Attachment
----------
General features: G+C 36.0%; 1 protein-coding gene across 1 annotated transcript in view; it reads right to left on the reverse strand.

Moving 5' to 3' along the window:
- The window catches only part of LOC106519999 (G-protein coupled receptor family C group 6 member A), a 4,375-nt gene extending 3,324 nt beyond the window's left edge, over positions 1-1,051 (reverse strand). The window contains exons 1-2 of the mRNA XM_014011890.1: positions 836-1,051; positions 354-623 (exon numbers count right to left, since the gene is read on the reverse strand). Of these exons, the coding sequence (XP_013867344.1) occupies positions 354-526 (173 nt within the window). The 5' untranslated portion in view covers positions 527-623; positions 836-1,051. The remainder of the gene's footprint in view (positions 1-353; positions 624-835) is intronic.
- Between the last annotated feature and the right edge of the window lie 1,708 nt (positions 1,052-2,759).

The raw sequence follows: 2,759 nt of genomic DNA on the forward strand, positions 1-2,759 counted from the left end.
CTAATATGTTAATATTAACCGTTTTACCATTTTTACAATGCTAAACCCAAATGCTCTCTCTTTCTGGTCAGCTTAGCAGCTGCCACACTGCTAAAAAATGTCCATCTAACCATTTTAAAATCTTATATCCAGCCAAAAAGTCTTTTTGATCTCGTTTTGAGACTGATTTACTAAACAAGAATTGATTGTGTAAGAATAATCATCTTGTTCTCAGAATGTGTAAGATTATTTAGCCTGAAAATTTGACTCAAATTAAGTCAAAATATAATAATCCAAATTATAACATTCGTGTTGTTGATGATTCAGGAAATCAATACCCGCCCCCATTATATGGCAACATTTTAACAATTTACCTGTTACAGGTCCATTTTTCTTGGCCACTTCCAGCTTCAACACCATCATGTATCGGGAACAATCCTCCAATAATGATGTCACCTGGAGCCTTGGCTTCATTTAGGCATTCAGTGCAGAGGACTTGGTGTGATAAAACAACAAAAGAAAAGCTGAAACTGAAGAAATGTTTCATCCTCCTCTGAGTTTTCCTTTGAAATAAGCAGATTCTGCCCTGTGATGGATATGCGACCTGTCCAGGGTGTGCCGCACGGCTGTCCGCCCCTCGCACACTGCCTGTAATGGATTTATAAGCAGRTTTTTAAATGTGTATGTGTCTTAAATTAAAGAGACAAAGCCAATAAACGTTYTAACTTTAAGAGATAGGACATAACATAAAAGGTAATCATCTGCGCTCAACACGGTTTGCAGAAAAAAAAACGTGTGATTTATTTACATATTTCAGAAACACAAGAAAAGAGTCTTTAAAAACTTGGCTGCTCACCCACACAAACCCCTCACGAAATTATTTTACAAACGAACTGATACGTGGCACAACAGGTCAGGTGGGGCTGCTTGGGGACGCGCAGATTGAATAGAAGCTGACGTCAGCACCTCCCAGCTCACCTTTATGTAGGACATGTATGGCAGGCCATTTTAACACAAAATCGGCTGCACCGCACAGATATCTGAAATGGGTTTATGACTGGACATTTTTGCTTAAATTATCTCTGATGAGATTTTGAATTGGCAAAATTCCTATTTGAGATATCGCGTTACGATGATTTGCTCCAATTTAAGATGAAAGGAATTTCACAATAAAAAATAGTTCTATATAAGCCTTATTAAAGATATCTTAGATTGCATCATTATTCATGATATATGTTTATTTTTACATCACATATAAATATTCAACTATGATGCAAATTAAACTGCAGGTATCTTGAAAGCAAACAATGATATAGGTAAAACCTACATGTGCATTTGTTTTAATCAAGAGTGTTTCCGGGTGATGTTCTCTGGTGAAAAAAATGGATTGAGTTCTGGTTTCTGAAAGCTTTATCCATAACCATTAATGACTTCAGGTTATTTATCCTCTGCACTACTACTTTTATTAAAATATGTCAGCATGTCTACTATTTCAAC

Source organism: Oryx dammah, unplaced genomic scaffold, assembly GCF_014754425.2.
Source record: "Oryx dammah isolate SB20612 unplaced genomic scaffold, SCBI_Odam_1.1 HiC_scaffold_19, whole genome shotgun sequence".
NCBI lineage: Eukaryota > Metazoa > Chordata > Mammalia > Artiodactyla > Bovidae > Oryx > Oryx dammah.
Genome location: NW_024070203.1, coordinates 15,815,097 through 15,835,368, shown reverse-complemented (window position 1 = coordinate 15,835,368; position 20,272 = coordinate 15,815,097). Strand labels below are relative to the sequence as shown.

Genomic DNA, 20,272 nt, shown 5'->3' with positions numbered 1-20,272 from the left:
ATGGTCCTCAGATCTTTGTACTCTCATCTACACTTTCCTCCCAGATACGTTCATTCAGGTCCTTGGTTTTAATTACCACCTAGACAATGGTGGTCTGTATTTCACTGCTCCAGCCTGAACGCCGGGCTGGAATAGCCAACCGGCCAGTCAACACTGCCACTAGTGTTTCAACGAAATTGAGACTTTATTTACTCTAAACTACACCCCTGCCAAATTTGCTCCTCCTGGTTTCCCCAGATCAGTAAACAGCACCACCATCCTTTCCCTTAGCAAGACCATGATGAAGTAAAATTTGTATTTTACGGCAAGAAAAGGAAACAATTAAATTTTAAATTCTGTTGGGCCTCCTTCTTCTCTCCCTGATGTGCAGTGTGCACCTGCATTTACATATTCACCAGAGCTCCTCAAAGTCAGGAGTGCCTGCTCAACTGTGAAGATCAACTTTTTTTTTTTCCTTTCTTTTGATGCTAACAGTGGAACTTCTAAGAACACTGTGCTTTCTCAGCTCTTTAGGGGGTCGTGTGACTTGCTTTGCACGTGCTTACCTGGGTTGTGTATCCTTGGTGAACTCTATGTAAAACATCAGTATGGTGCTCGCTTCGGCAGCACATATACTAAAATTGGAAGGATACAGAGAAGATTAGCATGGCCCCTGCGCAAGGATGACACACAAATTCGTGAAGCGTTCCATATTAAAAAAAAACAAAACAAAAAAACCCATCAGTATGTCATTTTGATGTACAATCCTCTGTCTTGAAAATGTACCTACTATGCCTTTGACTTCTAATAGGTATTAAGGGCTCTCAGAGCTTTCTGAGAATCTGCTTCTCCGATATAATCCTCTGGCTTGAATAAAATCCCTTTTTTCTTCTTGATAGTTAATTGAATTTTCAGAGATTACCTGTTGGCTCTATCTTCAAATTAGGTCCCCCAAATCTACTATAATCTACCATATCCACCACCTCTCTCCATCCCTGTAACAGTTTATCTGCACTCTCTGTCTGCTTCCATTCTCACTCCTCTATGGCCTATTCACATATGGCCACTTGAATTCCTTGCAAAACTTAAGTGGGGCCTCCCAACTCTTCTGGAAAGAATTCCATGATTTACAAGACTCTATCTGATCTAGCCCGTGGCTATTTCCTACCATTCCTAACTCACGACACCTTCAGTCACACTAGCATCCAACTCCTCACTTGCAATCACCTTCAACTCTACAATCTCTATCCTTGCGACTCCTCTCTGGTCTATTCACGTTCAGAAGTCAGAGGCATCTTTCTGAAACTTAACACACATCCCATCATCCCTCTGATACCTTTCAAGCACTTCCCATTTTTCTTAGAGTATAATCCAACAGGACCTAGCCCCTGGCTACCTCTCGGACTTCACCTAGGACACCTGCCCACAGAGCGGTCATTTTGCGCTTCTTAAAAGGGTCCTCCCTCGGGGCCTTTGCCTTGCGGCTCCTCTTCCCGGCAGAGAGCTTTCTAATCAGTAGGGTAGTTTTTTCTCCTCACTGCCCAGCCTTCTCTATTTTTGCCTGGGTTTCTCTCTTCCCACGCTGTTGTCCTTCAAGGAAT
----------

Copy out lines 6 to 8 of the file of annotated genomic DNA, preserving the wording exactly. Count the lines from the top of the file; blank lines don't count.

CTAATATGTTAATATTAACCGTTTTACCATTTTTACAATGCTAAACCCAAATGCTCTCTCTTTCTGGTCAGCTTAGCAGCTGCCACACTGCTAAAAAATGTCCATCTAACCATTTTAAAATCTTATATCCAGCCAAAAAGTCTTTTTGATCTCGTTTTGAGACTGATTTACTAAACAAGAATTGATTGTGTAAGAATAATCATCTTGTTCTCAGAATGTGTAAGATTATTTAGCCTGAAAATTTGACTCAAATTAAGTCAAAATATAATAATCCAAATTATAACATTCGTGTTGTTGATGATTCAGGAAATCAATACCCGCCCCCATTATATGGCAACATTTTAACAATTTACCTGTTACAGGTCCATTTTTCTTGGCCACTTCCAGCTTCAACACCATCATGTATCGGGAACAATCCTCCAATAATGATGTCACCTGGAGCCTTGGCTTCATTTAGGCATTCAGTGCAGAGGACTTGGTGTGATAAAACAACAAAAGAAAAGCTGAAACTGAAGAAATGTTTCATCCTCCTCTGAGTTTTCCTTTGAAATAAGCAGATTCTGCCCTGTGATGGATATGCGACCTGTCCAGGGTGTGCCGCACGGCTGTCCGCCCCTCGCACACTGCCTGTAATGGATTTATAAGCAGRTTTTTAAATGTGTATGTGTCTTAAATTAAAGAGACAAAGCCAATAAACGTTYTAACTTTAAGAGATAGGACATAACATAAAAGGTAATCATCTGCGCTCAACACGGTTTGCAGAAAAAAAAACGTGTGATTTATTTACATATTTCAGAAACACAAGAAAAGAGTCTTTAAAAACTTGGCTGCTCACCCACACAAACCCCTCACGAAATTATTTTACAAACGAACTGATACGTGGCACAACAGGTCAGGTGGGGCTGCTTGGGGACGCGCAGATTGAATAGAAGCTGACGTCAGCACCTCCCAGCTCACCTTTATGTAGGACATGTATGGCAGGCCATTTTAACACAAAATCGGCTGCACCGCACAGATATCTGAAATGGGTTTATGACTGGACATTTTTGCTTAAATTATCTCTGATGAGATTTTGAATTGGCAAAATTCCTATTTGAGATATCGCGTTACGATGATTTGCTCCAATTTAAGATGAAAGGAATTTCACAATAAAAAATAGTTCTATATAAGCCTTATTAAAGATATCTTAGATTGCATCATTATTCATGATATATGTTTATTTTTACATCACATATAAATATTCAACTATGATGCAAATTAAACTGCAGGTATCTTGAAAGCAAACAATGATATAGGTAAAACCTACATGTGCATTTGTTTTAATCAAGAGTGTTTCCGGGTGATGTTCTCTGGTGAAAAAAATGGATTGAGTTCTGGTTTCTGAAAGCTTTATCCATAACCATTAATGACTTCAGGTTATTTATCCTCTGCACTACTACTTTTATTAAAATATGTCAGCATGTCTACTATTTCAAC

Source organism: Oryx dammah, unplaced genomic scaffold, assembly GCF_014754425.2.
Source record: "Oryx dammah isolate SB20612 unplaced genomic scaffold, SCBI_Odam_1.1 HiC_scaffold_19, whole genome shotgun sequence".